Make Your Street Photography More Dynamic By Choosing What to Put In the Frame (and What to Leave Out)

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Street photography is a very popular genre right now, but it is nothing new.  Award-winning photographer Joel Meyerowitz started his photography career in the early ’60s when photographers like Diane Arbus and Lee Friedlander were roaming the sidewalks of urban communities.

In a video by Phaidon Press, Joel shares some of the most fundamental elements of street photography.  “What you put in and what you leave out [of the frame] are what determines the meaning … of the photograph,” he explains.  With an artistic vision that goes beyond simply creating perfect “copies” of real life, he describes how even those elements outside the frame can impact what’s inside and how SLR cameras are at a significant disadvantage for street photography work.

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Peek Inside The Mind Of Master Street Photographer John Free: Subjects Are Everywhere

Street photography has a special trait to it -You stage nothing. So how come when staging nothing good photos are taken?

This 14 minutes clip follows master street photographer (or social documenter) John Free. It almost seems as John creates good subjects out of nowhere. Aside his very keen eye, John is just loaded with confidence and conviction in his ability to create a good photo from any scene.

John takes away any excuses for not taking a photo. Instead of sneaking into his subjects, John, combines high loads of confidence which he hides as being a little nutty and one of warmest people around.

In John’s words, he is “everybody’s friend’s” or a “professional stranger”, and one of his biggest strength is the way he carries himself around, and giving a big emphasis on being a non-threat.

P.S. John does it all on film, so he takes that excuse too…

[John Free Goes Shooting “What a Joy of Life” Street Photography Tips via reddit]

Travel Photography Tips And Etiquette

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In my last post I talked about the importance of communication on a fashion shoot or any kind of collaborative shoot. Today, I’d like to share with you some things I’ve learnt whilst travelling and some general manners that should matter when you’re both at home and away!

1. Research the places you’re visiting. There are so many platforms where people share their photos, experiences and recommendations. I like to check out Flickr, and sometimes, look through images via the location hashtag on Instagram. The latter is amazing! Just by looking through different people’s streams, I’ve come across new towns, cities, great locations, and even got an idea about what time of year is best to visit.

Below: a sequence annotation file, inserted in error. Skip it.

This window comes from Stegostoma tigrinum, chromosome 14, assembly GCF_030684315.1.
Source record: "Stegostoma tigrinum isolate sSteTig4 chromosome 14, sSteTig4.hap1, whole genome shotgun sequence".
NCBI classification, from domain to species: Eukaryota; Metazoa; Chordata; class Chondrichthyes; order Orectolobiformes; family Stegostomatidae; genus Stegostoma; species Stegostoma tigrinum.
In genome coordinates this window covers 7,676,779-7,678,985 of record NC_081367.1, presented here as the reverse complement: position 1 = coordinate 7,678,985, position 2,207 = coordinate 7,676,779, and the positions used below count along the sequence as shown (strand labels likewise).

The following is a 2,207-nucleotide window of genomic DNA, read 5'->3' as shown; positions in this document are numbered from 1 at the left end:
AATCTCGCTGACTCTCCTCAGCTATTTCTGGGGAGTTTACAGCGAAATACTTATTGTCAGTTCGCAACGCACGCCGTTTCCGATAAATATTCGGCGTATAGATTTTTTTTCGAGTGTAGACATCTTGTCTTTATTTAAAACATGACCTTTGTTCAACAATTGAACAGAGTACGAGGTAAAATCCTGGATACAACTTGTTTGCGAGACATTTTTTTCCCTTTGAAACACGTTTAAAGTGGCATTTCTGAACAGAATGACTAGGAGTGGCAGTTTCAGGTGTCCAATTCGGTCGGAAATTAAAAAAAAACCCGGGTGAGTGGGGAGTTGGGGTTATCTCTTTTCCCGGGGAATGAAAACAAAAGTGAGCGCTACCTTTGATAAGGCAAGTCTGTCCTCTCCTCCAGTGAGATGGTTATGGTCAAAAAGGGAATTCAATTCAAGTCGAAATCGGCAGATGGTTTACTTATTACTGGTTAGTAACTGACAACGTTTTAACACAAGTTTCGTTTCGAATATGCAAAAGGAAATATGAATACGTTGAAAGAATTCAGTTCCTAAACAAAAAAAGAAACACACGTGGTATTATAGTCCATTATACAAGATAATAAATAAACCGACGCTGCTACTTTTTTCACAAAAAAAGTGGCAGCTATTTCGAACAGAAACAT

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How Destroying My New $1600 L-Lens Made My Month

THE MOMENT OF HORROR

No. No. Please, no. A moment of terror for every photographer out there. I opened my photo bag, took out my cam to take a picture of the street filled with warm sunset light and then it happened. Imagine this moment in slow-motion. While listening to music with my noise-cancelling headphones I raised my cam in order to look through the viewfinder. Surprised by the incredibly bad auto-focus I realized with cheery music in my ears how the lens had suddenly unhooked from the cam and fallen all the way down to the ground in the worst way possible. BAM!

Overwhelmed by the moment I slowly looked down while holding the 5D Mark II body in my hands. I looked over to my friend who was making a phone call next to me on the bench with question marks in my eyes. That just didn’t happen. The exclamation marks in her wide-open eyes begged to differ. It did happen. I had just smashed my brand new $1600 L-lens, which is the only one I own: a Canon EF 24mm 1.4.

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After going through all sorts of psychological troubles the last years, all the ups and downs and the rocky way up the fearful mountain of self-employment, after only 10 seconds my Dutch “bright side enzyme” kicked in to turn this negativity-ridden moment into something positive. “Het komt wel goed” (it’s gonna be fine) is what we always say when something bad happens. Challenge accepted!

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Photograph of a Seattle Neo-Nazi after Charleston Shooting Should Send Us All Soul Searching